Endoclita signifier Walker (Lepidoptera: Hepialidae) has become a new wood borer pest in Eucalyptus plantations in southern China. This article documents survey results of its geographic distribution and host plant range in Guangxi and its morphological measurements, life
cycle and behavior. In total, 83 Eucalyptus growing counties were surveyed. E. signifier was found in 59 counties. Host plants included 31 species in 16 families and 24 genera. Four Eucalyptus hybrid species were recorded as its host plant with E. grandis ×
E. urophylla and E. urophylla × E. grandis infested the heaviest. The infestation of Eucalyptus trees 1‐2 yr old was heavier than that of older trees. Most individuals of E. signifier took 1 yr to complete a generation, overwintering as larvae
in tunnels in wooden stems, and pupating in February of the following year. Adults emerge, mate, and lay eggs in April, and the eggs hatch in late April or early May. Adult emergence peaks between 17:00‐18:59 hours. Mating flights last under 30 min at dusk and the copulation duration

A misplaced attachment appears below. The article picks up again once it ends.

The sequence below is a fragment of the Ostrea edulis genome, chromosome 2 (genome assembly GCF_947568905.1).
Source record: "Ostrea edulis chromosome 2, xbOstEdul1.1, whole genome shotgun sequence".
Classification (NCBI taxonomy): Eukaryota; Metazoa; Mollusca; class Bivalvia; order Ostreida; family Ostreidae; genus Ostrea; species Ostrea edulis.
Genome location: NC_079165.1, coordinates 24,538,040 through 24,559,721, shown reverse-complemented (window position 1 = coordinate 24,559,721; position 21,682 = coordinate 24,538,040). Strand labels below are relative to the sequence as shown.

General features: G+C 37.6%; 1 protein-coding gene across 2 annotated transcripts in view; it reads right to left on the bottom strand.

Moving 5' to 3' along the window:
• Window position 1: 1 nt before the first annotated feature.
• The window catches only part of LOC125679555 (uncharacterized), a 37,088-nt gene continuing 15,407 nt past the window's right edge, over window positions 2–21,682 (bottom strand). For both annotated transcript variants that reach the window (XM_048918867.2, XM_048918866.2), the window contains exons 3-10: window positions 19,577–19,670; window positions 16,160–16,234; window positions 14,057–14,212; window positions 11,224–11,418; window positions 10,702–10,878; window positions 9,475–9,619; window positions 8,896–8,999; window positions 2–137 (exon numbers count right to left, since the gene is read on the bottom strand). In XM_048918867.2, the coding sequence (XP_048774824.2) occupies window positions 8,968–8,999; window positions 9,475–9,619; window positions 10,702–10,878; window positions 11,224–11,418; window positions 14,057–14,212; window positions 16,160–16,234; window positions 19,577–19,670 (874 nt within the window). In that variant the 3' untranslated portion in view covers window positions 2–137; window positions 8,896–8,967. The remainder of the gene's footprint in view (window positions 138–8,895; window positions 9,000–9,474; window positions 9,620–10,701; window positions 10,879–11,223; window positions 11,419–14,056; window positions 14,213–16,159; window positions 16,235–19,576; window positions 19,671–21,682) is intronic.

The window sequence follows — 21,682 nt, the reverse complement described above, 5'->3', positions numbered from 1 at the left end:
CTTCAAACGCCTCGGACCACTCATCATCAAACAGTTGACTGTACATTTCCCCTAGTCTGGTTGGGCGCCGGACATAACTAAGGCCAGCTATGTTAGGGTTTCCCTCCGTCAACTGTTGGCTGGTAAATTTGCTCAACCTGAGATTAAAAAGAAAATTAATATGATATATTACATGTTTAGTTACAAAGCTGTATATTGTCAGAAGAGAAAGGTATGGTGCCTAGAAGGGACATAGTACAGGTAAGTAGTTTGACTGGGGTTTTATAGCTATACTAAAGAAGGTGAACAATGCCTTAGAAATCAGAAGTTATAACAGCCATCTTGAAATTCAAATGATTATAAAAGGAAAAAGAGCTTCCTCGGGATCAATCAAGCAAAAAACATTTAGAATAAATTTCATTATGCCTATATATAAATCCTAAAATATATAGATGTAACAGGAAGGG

was 24 h. Moths were large, weighting and average of 3.4 g. Eggs and newly hatched larvae were very small, weighing only 0.127 ± 0.001 mg and 0.093 ± 0.017 mg, respectively. The larvae have two distinct development stages. One stage spends 1‐2 mo living in the forest litter,
the second stage then moves to woody stems where it feeds for ≈10 mo. Larvae start boring into hosts between June and November, mainly in July and August. This study indicated that E. signifier, a highly polyphagous native species, has shifted host to exotic Eucalyptus
and can cause significant damage to plantations.
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